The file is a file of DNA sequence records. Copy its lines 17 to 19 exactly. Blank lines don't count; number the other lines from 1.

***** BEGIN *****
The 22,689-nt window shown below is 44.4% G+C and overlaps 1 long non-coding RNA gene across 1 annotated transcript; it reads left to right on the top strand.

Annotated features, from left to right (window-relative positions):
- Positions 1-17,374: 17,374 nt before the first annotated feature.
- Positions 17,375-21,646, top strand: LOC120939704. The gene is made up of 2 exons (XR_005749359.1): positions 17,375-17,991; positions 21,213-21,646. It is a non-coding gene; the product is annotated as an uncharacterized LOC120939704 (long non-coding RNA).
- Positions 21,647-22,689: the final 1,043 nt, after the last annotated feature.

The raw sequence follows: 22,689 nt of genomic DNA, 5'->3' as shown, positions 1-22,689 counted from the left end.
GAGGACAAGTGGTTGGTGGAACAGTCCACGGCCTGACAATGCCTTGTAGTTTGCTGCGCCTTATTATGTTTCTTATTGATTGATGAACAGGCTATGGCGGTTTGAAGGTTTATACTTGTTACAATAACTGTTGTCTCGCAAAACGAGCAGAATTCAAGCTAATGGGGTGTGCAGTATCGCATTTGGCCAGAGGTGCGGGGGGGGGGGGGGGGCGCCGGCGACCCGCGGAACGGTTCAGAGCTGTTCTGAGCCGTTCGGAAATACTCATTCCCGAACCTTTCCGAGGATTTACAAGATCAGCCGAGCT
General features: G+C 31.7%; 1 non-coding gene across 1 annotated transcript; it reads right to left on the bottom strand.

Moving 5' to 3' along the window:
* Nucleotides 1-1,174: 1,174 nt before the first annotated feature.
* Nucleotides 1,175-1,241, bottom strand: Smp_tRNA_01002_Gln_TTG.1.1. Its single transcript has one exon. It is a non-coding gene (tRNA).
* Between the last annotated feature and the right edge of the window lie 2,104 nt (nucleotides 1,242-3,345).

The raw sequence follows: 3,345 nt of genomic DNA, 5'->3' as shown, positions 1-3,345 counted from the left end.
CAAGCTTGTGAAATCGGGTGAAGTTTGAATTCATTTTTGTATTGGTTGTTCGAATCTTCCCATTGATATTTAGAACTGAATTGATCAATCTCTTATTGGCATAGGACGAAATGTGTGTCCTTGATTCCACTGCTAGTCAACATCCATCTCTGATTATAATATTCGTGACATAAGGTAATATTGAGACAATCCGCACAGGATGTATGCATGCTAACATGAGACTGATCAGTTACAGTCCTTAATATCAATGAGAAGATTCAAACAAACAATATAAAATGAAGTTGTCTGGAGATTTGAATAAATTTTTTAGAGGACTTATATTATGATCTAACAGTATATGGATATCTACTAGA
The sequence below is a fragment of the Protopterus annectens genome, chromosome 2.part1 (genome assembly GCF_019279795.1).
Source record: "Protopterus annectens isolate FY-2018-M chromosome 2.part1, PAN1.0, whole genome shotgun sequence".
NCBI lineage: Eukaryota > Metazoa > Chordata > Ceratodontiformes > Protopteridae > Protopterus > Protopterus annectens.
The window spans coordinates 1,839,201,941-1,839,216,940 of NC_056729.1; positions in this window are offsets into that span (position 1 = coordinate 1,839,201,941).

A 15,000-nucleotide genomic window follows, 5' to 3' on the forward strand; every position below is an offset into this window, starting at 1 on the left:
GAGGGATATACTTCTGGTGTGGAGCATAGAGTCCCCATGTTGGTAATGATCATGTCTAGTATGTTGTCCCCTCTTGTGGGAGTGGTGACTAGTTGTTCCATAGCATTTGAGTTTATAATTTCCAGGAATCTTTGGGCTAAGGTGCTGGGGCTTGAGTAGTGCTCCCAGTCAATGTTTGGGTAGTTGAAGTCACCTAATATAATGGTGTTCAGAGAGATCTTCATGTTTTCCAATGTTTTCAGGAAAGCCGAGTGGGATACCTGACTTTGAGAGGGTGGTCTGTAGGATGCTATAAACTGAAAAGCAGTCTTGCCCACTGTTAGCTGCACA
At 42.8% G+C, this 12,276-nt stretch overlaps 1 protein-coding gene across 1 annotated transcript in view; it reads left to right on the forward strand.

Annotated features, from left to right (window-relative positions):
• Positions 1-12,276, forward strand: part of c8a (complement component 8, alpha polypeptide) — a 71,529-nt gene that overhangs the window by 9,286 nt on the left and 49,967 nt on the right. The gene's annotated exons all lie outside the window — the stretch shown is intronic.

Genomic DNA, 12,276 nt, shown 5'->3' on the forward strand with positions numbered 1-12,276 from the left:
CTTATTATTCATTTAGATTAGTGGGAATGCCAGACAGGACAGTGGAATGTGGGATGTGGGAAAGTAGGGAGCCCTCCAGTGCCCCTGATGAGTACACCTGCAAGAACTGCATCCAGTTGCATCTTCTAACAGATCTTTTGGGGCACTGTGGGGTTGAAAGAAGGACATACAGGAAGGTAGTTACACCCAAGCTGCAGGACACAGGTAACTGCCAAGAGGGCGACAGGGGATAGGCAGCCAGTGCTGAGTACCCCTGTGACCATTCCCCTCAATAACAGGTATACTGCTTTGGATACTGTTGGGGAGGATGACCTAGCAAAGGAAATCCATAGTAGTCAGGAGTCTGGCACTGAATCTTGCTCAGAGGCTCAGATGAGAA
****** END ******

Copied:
NCBI lineage: Eukaryota > Metazoa > Chordata > Ceratodontiformes > Protopteridae > Protopterus > Protopterus annectens.
The window spans coordinates 1,839,201,941-1,839,216,940 of NC_056729.1; positions in this window are offsets into that span (position 1 = coordinate 1,839,201,941).

A 15,000-nucleotide genomic window follows, 5' to 3' on the forward strand; every position below is an offset into this window, starting at 1 on the left: